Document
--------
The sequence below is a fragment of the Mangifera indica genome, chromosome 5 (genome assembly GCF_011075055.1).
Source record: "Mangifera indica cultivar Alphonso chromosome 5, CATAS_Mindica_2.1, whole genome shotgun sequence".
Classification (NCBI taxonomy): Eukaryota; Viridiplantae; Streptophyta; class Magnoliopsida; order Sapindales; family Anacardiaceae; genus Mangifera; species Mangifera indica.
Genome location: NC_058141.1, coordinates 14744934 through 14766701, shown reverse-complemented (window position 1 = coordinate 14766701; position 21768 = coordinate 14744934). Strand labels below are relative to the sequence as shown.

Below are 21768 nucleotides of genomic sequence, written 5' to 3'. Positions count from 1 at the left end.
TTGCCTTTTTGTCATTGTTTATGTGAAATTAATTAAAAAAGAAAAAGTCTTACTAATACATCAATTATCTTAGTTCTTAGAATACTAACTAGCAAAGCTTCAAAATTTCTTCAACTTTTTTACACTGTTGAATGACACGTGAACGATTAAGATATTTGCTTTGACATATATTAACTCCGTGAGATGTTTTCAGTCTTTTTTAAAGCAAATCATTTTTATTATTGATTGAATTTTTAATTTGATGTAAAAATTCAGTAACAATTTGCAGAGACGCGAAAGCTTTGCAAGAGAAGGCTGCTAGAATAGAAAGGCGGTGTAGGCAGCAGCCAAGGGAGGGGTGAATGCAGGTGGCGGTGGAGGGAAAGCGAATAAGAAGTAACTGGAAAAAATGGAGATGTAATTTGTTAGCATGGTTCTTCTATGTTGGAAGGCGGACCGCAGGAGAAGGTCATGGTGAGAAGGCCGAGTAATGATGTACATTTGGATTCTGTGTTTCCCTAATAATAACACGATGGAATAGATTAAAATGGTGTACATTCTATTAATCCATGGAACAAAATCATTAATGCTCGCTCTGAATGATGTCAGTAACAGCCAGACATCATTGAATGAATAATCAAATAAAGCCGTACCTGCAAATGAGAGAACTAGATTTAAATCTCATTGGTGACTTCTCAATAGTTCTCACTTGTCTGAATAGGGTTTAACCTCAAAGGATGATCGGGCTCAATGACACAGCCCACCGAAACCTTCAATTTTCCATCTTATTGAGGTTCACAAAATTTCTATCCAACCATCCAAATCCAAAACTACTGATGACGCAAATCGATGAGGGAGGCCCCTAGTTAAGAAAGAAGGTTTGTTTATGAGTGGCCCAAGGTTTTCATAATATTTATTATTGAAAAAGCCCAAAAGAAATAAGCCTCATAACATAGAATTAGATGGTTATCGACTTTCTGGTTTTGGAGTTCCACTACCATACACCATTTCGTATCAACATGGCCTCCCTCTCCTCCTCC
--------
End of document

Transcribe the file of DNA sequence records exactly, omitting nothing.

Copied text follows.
The sequence below is a fragment of the Mangifera indica genome, chromosome 5 (genome assembly GCF_011075055.1).
Source record: "Mangifera indica cultivar Alphonso chromosome 5, CATAS_Mindica_2.1, whole genome shotgun sequence".
Classification (NCBI taxonomy): Eukaryota; Viridiplantae; Streptophyta; class Magnoliopsida; order Sapindales; family Anacardiaceae; genus Mangifera; species Mangifera indica.
Genome location: NC_058141.1, coordinates 14744934 through 14766701, shown reverse-complemented (window position 1 = coordinate 14766701; position 21768 = coordinate 14744934). Strand labels below are relative to the sequence as shown.

Below are 21768 nucleotides of genomic sequence, written 5' to 3'. Positions count from 1 at the left end.
TTGCCTTTTTGTCATTGTTTATGTGAAATTAATTAAAAAAGAAAAAGTCTTACTAATACATCAATTATCTTAGTTCTTAGAATACTAACTAGCAAAGCTTCAAAATTTCTTCAACTTTTTTACACTGTTGAATGACACGTGAACGATTAAGATATTTGCTTTGACATATATTAACTCCGTGAGATGTTTTCAGTCTTTTTTAAAGCAAATCATTTTTATTATTGATTGAATTTTTAATTTGATGTAAAAATTCAGTAACAATTTGCAGAGACGCGAAAGCTTTGCAAGAGAAGGCTGCTAGAATAGAAAGGCGGTGTAGGCAGCAGCCAAGGGAGGGGTGAATGCAGGTGGCGGTGGAGGGAAAGCGAATAAGAAGTAACTGGAAAAAATGGAGATGTAATTTGTTAGCATGGTTCTTCTATGTTGGAAGGCGGACCGCAGGAGAAGGTCATGGTGAGAAGGCCGAGTAATGATGTACATTTGGATTCTGTGTTTCCCTAATAATAACACGATGGAATAGATTAAAATGGTGTACATTCTATTAATCCATGGAACAAAATCATTAATGCTCGCTCTGAATGATGTCAGTAACAGCCAGACATCATTGAATGAATAATCAAATAAAGCCGTACCTGCAAATGAGAGAACTAGATTTAAATCTCATTGGTGACTTCTCAATAGTTCTCACTTGTCTGAATAGGGTTTAACCTCAAAGGATGATCGGGCTCAATGACACAGCCCACCGAAACCTTCAATTTTCCATCTTATTGAGGTTCACAAAATTTCTATCCAACCATCCAAATCCAAAACTACTGATGACGCAAATCGATGAGGGAGGCCCCTAGTTAAGAAAGAAGGTTTGTTTATGAGTGGCCCAAGGTTTTCATAATATTTATTATTGAAAAAGCCCAAAAGAAATAAGCCTCATAACATAGAATTAGATGGTTATCGACTTTCTGGTTTTGGAGTTCCACTACCATACACCATTTCGTATCAACATGGCCTCCCTCTCCTCCTCC